Clint Eastwood has made a lengthy string of films that have achieved both high acclaim and solid profits, and at an age when most of us are battling trout or watching “Matlock.” He turns 90 this year.
Each of his later films has a polished, gem-like quality that very few directors have matched. “Richard Jewell” does not create an exception to this outstanding record, but I didn’t enjoy it very much, because it cut too close to the bone.
In 1996, a nut job (now in the Colorado super-max prison, released only upon death) set off a pipe bomb at the Atlanta Olympic Games, killing three and harming many.
In a carefully crafted telling of the tale, we get to watch as an ambitious reporter gets her front-page story by well by turning out fiction. Public forces that she unleashes encourage the FBI to focus on “Richard Jewell,” a decent man of limited abilities who first discovered the bomb and certainly saved the lives of many by his firm, fast action. Between them, the press and the FBI put him through 88 days of psychic hell before giving up on him as a suspect.
Jewel died a few years later at 44. The film has the reporter using her sexual allure to worm the information from the FBI man. That enticed leak led to the destruction of a man who should have as his legacy a reputation as a life saver. (The real life reporter disputes the details as shown in the film.)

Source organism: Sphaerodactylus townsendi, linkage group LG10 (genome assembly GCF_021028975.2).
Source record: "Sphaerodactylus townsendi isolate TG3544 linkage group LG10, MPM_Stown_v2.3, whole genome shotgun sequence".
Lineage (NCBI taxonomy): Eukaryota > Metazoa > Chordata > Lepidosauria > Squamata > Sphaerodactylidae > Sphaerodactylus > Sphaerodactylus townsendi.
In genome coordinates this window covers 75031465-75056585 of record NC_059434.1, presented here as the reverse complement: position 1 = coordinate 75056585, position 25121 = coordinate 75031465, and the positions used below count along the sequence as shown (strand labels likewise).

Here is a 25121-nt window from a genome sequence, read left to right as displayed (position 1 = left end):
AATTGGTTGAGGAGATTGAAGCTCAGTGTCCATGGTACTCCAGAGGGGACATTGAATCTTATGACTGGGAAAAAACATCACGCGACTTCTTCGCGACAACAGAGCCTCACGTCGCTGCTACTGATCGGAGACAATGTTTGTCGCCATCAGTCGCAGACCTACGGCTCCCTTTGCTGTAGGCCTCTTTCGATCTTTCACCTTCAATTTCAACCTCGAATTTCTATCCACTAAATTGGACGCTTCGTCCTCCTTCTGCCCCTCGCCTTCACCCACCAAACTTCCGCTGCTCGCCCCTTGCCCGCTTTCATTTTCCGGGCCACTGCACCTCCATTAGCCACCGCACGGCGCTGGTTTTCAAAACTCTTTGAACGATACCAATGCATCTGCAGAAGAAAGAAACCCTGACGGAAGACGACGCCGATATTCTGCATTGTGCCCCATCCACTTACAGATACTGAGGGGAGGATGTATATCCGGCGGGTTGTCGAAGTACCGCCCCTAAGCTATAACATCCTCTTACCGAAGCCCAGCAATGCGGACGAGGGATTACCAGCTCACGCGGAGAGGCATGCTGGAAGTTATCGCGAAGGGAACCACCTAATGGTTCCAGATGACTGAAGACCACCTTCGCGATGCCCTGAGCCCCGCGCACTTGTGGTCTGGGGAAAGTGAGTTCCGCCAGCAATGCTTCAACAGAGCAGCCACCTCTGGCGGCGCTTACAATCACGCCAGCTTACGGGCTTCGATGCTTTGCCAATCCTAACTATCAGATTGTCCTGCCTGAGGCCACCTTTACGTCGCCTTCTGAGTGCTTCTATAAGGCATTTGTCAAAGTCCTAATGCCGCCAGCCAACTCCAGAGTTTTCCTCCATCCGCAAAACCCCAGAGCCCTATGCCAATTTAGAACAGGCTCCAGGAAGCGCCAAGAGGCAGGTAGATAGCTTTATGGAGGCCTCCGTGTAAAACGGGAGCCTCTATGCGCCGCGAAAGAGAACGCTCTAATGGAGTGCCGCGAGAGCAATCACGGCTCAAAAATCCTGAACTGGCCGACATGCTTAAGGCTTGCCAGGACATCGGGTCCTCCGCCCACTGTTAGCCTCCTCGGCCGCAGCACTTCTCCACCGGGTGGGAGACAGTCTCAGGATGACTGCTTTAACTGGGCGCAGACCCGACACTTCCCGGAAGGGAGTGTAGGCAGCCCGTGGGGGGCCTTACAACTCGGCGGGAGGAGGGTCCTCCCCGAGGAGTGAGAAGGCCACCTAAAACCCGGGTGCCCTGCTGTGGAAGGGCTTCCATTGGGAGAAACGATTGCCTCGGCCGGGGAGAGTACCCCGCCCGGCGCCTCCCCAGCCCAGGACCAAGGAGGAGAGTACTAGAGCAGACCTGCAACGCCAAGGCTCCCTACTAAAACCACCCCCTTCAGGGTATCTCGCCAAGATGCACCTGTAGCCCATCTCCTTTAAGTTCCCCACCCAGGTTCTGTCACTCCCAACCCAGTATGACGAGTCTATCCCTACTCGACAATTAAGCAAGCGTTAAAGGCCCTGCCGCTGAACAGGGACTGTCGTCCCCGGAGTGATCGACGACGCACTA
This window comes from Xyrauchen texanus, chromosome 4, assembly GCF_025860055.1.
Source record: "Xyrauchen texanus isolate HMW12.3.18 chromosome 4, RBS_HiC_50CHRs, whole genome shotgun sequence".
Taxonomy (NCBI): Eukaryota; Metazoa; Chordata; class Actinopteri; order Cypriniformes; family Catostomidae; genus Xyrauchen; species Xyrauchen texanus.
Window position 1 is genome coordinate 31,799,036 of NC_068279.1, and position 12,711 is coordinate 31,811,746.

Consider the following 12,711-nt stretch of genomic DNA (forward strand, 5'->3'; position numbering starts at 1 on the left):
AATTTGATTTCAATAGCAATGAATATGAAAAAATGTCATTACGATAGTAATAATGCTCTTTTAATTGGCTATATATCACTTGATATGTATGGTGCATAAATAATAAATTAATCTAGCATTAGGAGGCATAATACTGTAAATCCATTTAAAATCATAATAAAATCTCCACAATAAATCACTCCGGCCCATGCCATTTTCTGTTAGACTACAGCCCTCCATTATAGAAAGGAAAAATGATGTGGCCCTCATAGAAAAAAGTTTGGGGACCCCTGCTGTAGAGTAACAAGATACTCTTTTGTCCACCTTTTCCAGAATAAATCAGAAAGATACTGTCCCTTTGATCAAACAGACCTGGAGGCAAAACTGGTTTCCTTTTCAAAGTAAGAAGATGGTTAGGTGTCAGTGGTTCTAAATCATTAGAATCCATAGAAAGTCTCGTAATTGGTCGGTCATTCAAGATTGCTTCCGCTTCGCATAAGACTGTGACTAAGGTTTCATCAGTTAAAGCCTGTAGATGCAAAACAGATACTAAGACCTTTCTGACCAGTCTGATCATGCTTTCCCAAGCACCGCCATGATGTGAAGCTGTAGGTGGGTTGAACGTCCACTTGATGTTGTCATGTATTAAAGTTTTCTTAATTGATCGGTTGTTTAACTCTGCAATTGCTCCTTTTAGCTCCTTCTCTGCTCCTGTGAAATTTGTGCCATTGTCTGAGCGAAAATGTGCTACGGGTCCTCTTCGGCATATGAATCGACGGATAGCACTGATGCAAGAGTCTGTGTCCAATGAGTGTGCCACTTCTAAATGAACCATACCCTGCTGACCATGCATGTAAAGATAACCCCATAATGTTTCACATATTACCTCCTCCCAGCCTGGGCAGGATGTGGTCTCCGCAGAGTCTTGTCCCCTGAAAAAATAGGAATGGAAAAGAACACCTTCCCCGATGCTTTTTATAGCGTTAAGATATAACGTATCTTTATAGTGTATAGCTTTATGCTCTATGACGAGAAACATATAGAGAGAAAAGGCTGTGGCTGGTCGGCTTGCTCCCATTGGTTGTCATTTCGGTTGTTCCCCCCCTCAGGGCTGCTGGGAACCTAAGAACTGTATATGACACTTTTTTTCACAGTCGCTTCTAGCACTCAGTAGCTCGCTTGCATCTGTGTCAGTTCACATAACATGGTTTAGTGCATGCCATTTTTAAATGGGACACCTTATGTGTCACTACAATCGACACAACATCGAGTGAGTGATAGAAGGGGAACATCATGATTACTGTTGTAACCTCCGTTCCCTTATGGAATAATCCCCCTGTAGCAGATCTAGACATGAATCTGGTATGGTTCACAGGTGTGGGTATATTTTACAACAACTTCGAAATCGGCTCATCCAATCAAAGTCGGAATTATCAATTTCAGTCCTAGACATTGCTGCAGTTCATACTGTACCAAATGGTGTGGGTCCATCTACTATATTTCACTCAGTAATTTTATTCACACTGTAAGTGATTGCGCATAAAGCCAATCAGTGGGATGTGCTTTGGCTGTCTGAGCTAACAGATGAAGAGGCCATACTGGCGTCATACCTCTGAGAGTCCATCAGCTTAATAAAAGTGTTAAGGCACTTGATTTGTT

Eastwood assembled a stellar cast. Olivia Wilde plays the reporter with sass and flair. I never doubted that she could get any information she needed from just about any guy, FBI or not. Oscar winner Kathy Bates may pick up another Golden Gizmo for her portrayal of the slimed hero’s mother. Another great performance comes from Oscar winner Sam Rockwell as a hard as iron lawyer, just the guy we would want to help when we get in a jam.
But Hollywood veteran Paul Walter Hauser takes the plum role as Richard Jewell himself. He plays Jewell, rightly from all reports, as a regular Joe doing his limited best in a big world. He never really grasped that the FBI might honest to Pete frame him for the bombing. Hauser has a striking resemblance to the actual security guard.
Billy Ray, word smith creator of “Hunger Games,” and “Captain Phillips,” wrote the script.
I call this an important film, brilliantly crafted but not a film I enjoyed. I feel like Richard Jewell himself. I have a hard time coming to grips with institutions, the press and the FBI, that I admire so much, coming to such a shoddy fourth estate. That allows only four sawblades for “Richard Jewell.”
The two-hour and 11-minute film caries an R rating for violence, adult situations and bad words.
Eastwood, Leonardo Di Caprio and Jonah Hill all pitched in their own money as producers. The film cost them some $45 million to make but has only taken in $34 million at the box office. Ouch!